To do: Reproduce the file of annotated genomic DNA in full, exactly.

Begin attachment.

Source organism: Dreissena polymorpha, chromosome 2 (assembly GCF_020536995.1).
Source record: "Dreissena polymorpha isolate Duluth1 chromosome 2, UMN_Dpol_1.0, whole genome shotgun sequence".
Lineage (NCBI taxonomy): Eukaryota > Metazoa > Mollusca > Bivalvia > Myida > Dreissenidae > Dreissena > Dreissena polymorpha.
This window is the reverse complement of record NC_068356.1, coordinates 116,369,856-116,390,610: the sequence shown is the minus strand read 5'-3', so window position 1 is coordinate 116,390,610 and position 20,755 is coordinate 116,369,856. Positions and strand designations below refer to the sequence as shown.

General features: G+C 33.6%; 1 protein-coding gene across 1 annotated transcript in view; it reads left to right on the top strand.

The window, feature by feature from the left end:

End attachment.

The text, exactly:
Source organism: Dreissena polymorpha, chromosome 2 (assembly GCF_020536995.1).
Source record: "Dreissena polymorpha isolate Duluth1 chromosome 2, UMN_Dpol_1.0, whole genome shotgun sequence".
Lineage (NCBI taxonomy): Eukaryota > Metazoa > Mollusca > Bivalvia > Myida > Dreissenidae > Dreissena > Dreissena polymorpha.
This window is the reverse complement of record NC_068356.1, coordinates 116,369,856-116,390,610: the sequence shown is the minus strand read 5'-3', so window position 1 is coordinate 116,390,610 and position 20,755 is coordinate 116,369,856. Positions and strand designations below refer to the sequence as shown.

General features: G+C 33.6%; 1 protein-coding gene across 1 annotated transcript in view; it reads left to right on the top strand.

The window, feature by feature from the left end: